Another thing my bank does that is silly is, they always deduct the withdrawals before calculating the deposits. This makes a huge difference. If I go right down to the penny paying bills on a business day that I get paid and have a direct deposit, I might go over by a few bucks thinking I just got paid and have plenty of money in my account, at which my bank will assign me a $34 dollar fee, then a split second later figure in my direct deposit. If they would simply calculate the deposits first, then calculate the expenses, it would save bank patrons the overdraft charge. Unbelievable huh?

So it really depends on what bank you have and what the regulations are in your state.

For these reasons and more, I am going back to cash.

Why not just go on line and check account balances yourself and look at the items that debit your checking account? It only takes a miute or two every day.

Plowpoint
10-12-2012, 07:04 AM
Ironically some businesses won't take cash these days.

Call the Treasury Department and report them. This is against federal law as all bills state..."This note is legal tender for all debts, public and private".

brushhippie
10-12-2012, 10:40 AM
My last encounter with a bank, I opened an account so I could get a debit card for ordering parts from my wholesaler which was the only thing I would use it for when I ordered something Id go put money in my account...well my wife decided to try net flicks so she gave them the card number and after the first month when it came due I got an e mail from NF saying my card was declined since there wasnt over a buck or two in it....unless I needed to order something. OK fast forward three or four months I go into my bank acct and see that my acct is thirty some odd dollars over drawn, so I call the bank they tell me they paid NF and over drew my acct.....WHAT? I dont have overdraft protection (for a reason) whats up with that? well you didnt have it and now you do. Last I looked my acct was over 700 bucks in OD.

ScrubbieLady
10-12-2012, 09:23 PM
It depends completely on the bank.

For instance, on some transactions like buying fuel here, the gas station takes out a minimum of $100 from your account. So lets say I buy $20 in fuel, the gas station takes a minimum of $100 out of my account and holds it until the next business day when the bank updates its computers. When it sees that the purchase was for only $20 dollars, it credits my account with $80 dollars. Since my bank knows this, they do not bother to show any transaction until it actually goes through. If I check my account online on Sunday morning, it won't show that I made a $20 fuel purchase so I will think I have more money then I have, and can easily over-spend...to which the bank gets $34 per overdrawn transaction.

Now that is my bank. My wife's out-of-state bank does not do this. On their accounts they "predict" what the real purchase was and when, and so she gets a very accurate number on what she has for available money every time she checks it.

Another thing my bank does that is silly is, they always deduct the withdrawals before calculating the deposits. This makes a huge difference. If I go right down to the penny paying bills on a business day that I get paid and have a direct deposit, I might go over by a few bucks thinking I just got paid and have plenty of money in my account, at which my bank will assign me a $34 dollar fee, then a split second later figure in my direct deposit. If they would simply calculate the deposits first, then calculate the expenses, it would save bank patrons the overdraft charge. Unbelievable huh?

So it really depends on what bank you have and what the regulations are in your state.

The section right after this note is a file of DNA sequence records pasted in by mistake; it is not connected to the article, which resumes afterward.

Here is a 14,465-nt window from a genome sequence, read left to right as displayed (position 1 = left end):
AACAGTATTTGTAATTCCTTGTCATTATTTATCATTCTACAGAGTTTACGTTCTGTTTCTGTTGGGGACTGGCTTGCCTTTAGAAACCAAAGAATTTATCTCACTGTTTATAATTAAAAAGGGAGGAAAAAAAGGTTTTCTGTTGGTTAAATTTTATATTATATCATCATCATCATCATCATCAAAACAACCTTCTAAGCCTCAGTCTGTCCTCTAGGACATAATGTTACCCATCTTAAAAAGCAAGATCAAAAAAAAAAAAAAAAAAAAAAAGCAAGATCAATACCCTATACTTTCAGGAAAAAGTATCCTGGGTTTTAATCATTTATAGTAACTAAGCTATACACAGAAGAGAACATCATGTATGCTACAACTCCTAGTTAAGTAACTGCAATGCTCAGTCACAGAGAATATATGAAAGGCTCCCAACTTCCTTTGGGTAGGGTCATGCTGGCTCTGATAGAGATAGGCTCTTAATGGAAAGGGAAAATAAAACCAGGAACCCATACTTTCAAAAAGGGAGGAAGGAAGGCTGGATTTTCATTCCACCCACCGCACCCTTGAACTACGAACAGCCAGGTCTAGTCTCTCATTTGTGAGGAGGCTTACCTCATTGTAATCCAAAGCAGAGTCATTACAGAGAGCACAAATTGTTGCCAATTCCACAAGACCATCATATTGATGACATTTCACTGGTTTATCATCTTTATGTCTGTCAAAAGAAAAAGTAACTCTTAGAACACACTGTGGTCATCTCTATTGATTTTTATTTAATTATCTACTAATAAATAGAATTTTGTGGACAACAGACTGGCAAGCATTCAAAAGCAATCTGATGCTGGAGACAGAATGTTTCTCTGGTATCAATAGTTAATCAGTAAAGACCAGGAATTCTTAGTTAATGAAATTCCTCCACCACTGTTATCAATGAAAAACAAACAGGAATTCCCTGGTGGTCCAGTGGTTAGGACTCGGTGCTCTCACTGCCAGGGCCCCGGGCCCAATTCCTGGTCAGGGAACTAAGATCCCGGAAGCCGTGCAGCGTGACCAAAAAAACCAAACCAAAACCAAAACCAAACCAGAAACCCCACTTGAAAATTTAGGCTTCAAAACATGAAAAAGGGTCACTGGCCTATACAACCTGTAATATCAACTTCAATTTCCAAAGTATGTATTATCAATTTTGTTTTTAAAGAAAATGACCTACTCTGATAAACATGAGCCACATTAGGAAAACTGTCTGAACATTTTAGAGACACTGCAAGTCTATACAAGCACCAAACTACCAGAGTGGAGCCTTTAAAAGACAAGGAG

For these reasons and more, I am going back to cash.

When I use my debit card to buy gas, I go into the cashier and pay the $20 with my debit card. No hold on the account.

A lot of banks take out withdrawals first and then put in deposits. All who think they don't do this to make more money, I have some ocean front property outside of Phoenix for sale.

Txanne
10-12-2012, 09:34 PM
You know I made a discovery---most banks charge for debit card withdrawals if your not a customer.

I kinda of (shopped) found one that only chg'd $1.50 for a withdrawal--(Dupont Credit Union)the rest ranged from 3.50 to 4.50.

My grocery store doesnt chg--if your buying groceries--limit of 100.00 and WM I think at some its a 200.00 limit.

Of course my bank doesnt chg anything.

Txanne

TSJ
10-13-2012, 01:35 AM
It depends completely on the bank.

For instance, on some transactions like buying fuel here, the gas station takes out a minimum of $100 from your account. So lets say I buy $20 in fuel, the gas station takes a minimum of $100 out of my account and holds it until the next business day when the bank updates its computers. When it sees that the purchase was for only $20 dollars, it credits my account with $80 dollars. Since my bank knows this, they do not bother to show any transaction until it actually goes through. If I check my account online on Sunday morning, it won't show that I made a $20 fuel purchase so I will think I have more money then I have, and can easily over-spend...to which the bank gets $34 per overdrawn transaction.

Now that is my bank. My wife's out-of-state bank does not do this. On their accounts they "predict" what the real purchase was and when, and so she gets a very accurate number on what she has for available money every time she checks it.

Another thing my bank does that is silly is, they always deduct the withdrawals before calculating the deposits. This makes a huge difference. If I go right down to the penny paying bills on a business day that I get paid and have a direct deposit, I might go over by a few bucks thinking I just got paid and have plenty of money in my account, at which my bank will assign me a $34 dollar fee, then a split second later figure in my direct deposit. If they would simply calculate the deposits first, then calculate the expenses, it would save bank patrons the overdraft charge. Unbelievable huh?